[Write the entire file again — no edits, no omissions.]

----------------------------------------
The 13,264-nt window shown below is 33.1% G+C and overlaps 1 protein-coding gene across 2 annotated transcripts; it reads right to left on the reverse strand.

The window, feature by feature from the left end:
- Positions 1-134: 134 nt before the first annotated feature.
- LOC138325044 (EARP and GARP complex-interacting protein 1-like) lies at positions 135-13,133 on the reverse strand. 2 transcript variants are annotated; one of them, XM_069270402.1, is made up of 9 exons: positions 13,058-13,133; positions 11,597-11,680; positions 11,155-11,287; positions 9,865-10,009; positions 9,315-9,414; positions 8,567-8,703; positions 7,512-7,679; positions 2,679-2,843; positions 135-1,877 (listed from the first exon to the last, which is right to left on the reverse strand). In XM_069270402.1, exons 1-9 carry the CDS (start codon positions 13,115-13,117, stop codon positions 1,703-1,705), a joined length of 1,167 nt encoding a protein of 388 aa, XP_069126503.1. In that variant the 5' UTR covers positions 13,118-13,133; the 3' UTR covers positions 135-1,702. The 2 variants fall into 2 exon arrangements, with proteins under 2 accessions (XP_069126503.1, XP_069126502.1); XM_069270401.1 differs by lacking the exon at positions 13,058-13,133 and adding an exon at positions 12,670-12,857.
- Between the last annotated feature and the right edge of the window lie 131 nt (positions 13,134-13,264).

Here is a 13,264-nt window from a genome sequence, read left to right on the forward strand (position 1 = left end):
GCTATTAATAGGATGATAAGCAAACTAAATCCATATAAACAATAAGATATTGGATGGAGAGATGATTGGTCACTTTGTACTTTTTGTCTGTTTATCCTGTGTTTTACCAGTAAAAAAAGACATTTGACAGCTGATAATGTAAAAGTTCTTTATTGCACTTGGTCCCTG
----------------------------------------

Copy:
The 13,264-nt window shown below is 33.1% G+C and overlaps 1 protein-coding gene across 2 annotated transcripts; it reads right to left on the reverse strand.

The window, feature by feature from the left end:
- Positions 1-134: 134 nt before the first annotated feature.
- LOC138325044 (EARP and GARP complex-interacting protein 1-like) lies at positions 135-13,133 on the reverse strand. 2 transcript variants are annotated; one of them, XM_069270402.1, is made up of 9 exons: positions 13,058-13,133; positions 11,597-11,680; positions 11,155-11,287; positions 9,865-10,009; positions 9,315-9,414; positions 8,567-8,703; positions 7,512-7,679; positions 2,679-2,843; positions 135-1,877 (listed from the first exon to the last, which is right to left on the reverse strand). In XM_069270402.1, exons 1-9 carry the CDS (start codon positions 13,115-13,117, stop codon positions 1,703-1,705), a joined length of 1,167 nt encoding a protein of 388 aa, XP_069126503.1. In that variant the 5' UTR covers positions 13,118-13,133; the 3' UTR covers positions 135-1,702. The 2 variants fall into 2 exon arrangements, with proteins under 2 accessions (XP_069126503.1, XP_069126502.1); XM_069270401.1 differs by lacking the exon at positions 13,058-13,133 and adding an exon at positions 12,670-12,857.
- Between the last annotated feature and the right edge of the window lie 131 nt (positions 13,134-13,264).

Here is a 13,264-nt window from a genome sequence, read left to right on the forward strand (position 1 = left end):
GCTATTAATAGGATGATAAGCAAACTAAATCCATATAAACAATAAGATATTGGATGGAGAGATGATTGGTCACTTTGTACTTTTTGTCTGTTTATCCTGTGTTTTACCAGTAAAAAAAGACATTTGACAGCTGATAATGTAAAAGTTCTTTATTGCACTTGGTCCCTG